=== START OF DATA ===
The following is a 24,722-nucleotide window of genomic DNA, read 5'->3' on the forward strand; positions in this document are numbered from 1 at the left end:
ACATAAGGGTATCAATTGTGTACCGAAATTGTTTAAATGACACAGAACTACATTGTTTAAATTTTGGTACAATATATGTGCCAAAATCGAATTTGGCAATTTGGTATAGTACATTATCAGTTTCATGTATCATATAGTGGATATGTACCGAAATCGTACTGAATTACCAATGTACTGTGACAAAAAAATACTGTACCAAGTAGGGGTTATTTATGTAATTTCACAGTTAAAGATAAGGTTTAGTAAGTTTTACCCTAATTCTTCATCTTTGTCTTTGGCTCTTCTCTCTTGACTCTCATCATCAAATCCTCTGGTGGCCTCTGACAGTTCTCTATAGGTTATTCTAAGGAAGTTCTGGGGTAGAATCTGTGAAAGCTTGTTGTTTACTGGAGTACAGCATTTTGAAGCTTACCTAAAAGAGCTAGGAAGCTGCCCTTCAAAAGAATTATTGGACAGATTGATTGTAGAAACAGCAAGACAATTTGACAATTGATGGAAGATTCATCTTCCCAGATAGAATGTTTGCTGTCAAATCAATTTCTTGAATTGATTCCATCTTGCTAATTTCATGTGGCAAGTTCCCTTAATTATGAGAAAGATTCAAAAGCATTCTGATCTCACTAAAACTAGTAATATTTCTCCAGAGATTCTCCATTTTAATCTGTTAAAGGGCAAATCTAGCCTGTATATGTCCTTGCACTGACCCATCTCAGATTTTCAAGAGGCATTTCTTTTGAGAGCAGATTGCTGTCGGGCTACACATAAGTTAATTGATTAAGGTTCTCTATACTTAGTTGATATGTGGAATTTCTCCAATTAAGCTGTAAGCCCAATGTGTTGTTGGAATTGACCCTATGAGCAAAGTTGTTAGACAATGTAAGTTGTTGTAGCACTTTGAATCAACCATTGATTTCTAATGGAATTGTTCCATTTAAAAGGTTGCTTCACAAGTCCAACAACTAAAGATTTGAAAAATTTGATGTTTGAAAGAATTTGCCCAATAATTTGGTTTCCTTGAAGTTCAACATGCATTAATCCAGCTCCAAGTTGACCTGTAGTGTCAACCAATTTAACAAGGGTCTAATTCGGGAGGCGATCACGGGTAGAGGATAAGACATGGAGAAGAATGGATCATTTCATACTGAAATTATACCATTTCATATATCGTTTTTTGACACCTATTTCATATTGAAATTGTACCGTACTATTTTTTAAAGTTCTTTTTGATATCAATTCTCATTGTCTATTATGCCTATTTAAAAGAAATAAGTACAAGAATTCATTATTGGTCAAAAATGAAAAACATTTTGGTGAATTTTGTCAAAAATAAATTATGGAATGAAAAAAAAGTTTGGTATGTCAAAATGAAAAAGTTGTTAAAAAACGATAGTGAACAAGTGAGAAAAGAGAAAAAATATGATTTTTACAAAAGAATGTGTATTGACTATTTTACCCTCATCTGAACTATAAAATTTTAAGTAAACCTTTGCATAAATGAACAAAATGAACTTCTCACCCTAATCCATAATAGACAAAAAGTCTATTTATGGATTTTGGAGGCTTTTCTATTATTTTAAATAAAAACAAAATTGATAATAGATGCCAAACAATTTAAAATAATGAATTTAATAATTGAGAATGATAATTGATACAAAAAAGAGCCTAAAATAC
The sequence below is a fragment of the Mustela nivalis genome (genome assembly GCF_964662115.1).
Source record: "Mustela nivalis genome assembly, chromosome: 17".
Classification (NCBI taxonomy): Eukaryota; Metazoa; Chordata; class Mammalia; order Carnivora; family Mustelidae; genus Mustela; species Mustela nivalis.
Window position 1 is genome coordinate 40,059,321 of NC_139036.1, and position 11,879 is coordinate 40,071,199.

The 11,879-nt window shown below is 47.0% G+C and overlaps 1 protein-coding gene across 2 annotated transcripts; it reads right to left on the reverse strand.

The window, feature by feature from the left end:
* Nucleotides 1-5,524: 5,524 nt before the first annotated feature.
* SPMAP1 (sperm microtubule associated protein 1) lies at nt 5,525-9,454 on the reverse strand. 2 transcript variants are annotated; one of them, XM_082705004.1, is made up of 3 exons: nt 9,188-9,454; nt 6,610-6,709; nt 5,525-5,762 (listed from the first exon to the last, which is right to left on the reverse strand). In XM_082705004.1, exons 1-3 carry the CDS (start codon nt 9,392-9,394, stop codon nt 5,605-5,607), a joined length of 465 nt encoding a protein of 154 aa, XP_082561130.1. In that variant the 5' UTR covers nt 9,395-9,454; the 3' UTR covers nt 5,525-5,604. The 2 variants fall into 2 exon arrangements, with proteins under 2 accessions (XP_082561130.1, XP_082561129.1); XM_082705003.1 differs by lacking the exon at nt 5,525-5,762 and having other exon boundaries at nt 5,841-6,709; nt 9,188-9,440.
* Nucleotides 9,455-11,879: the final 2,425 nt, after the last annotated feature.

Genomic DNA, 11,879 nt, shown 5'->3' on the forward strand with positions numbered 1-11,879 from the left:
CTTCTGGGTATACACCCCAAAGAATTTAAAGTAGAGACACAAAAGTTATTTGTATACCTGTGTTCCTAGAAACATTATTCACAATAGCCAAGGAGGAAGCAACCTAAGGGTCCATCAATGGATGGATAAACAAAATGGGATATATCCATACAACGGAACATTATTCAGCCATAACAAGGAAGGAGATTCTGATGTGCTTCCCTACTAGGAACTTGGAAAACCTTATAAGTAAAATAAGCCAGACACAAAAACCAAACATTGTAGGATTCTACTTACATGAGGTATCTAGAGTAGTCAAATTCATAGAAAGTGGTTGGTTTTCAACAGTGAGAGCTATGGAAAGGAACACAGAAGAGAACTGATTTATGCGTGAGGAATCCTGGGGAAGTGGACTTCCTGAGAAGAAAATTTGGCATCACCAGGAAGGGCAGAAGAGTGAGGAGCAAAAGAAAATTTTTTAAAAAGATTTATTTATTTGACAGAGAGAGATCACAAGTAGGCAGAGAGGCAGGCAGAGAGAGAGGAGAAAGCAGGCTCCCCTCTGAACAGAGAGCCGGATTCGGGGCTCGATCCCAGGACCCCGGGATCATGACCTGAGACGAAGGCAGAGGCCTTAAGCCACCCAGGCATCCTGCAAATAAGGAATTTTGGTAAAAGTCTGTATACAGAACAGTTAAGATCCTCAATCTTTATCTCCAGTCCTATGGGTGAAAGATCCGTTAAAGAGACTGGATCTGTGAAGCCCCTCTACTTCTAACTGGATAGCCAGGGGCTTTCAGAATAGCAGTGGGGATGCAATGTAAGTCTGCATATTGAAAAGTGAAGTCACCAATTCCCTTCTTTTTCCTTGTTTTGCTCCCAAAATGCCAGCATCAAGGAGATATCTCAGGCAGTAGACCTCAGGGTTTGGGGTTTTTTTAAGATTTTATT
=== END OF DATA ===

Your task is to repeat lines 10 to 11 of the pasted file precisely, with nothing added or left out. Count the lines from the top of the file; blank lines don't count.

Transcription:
* SPMAP1 (sperm microtubule associated protein 1) lies at nt 5,525-9,454 on the reverse strand. 2 transcript variants are annotated; one of them, XM_082705004.1, is made up of 3 exons: nt 9,188-9,454; nt 6,610-6,709; nt 5,525-5,762 (listed from the first exon to the last, which is right to left on the reverse strand). In XM_082705004.1, exons 1-3 carry the CDS (start codon nt 9,392-9,394, stop codon nt 5,605-5,607), a joined length of 465 nt encoding a protein of 154 aa, XP_082561130.1. In that variant the 5' UTR covers nt 9,395-9,454; the 3' UTR covers nt 5,525-5,604. The 2 variants fall into 2 exon arrangements, with proteins under 2 accessions (XP_082561130.1, XP_082561129.1); XM_082705003.1 differs by lacking the exon at nt 5,525-5,762 and having other exon boundaries at nt 5,841-6,709; nt 9,188-9,440.
* Nucleotides 9,455-11,879: the final 2,425 nt, after the last annotated feature.